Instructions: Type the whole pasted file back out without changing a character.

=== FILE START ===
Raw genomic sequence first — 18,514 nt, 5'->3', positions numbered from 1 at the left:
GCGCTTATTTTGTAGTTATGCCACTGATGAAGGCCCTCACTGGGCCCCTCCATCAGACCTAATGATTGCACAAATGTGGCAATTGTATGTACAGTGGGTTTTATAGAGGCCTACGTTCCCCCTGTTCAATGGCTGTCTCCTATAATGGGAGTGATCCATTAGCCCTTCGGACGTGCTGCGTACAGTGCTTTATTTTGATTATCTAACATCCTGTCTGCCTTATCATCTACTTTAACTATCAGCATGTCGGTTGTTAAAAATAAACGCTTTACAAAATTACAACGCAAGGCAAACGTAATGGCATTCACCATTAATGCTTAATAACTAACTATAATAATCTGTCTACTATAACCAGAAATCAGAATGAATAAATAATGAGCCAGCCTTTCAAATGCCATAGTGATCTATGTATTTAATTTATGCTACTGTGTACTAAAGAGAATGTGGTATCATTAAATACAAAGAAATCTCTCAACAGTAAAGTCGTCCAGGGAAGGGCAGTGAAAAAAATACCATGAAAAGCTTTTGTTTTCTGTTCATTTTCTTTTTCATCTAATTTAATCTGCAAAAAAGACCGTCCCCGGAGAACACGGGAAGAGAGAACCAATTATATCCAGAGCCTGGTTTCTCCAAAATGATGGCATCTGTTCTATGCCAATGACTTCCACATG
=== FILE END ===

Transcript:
Raw genomic sequence first — 18,514 nt, 5'->3', positions numbered from 1 at the left:
GCGCTTATTTTGTAGTTATGCCACTGATGAAGGCCCTCACTGGGCCCCTCCATCAGACCTAATGATTGCACAAATGTGGCAATTGTATGTACAGTGGGTTTTATAGAGGCCTACGTTCCCCCTGTTCAATGGCTGTCTCCTATAATGGGAGTGATCCATTAGCCCTTCGGACGTGCTGCGTACAGTGCTTTATTTTGATTATCTAACATCCTGTCTGCCTTATCATCTACTTTAACTATCAGCATGTCGGTTGTTAAAAATAAACGCTTTACAAAATTACAACGCAAGGCAAACGTAATGGCATTCACCATTAATGCTTAATAACTAACTATAATAATCTGTCTACTATAACCAGAAATCAGAATGAATAAATAATGAGCCAGCCTTTCAAATGCCATAGTGATCTATGTATTTAATTTATGCTACTGTGTACTAAAGAGAATGTGGTATCATTAAATACAAAGAAATCTCTCAACAGTAAAGTCGTCCAGGGAAGGGCAGTGAAAAAAATACCATGAAAAGCTTTTGTTTTCTGTTCATTTTCTTTTTCATCTAATTTAATCTGCAAAAAAGACCGTCCCCGGAGAACACGGGAAGAGAGAACCAATTATATCCAGAGCCTGGTTTCTCCAAAATGATGGCATCTGTTCTATGCCAATGACTTCCACATG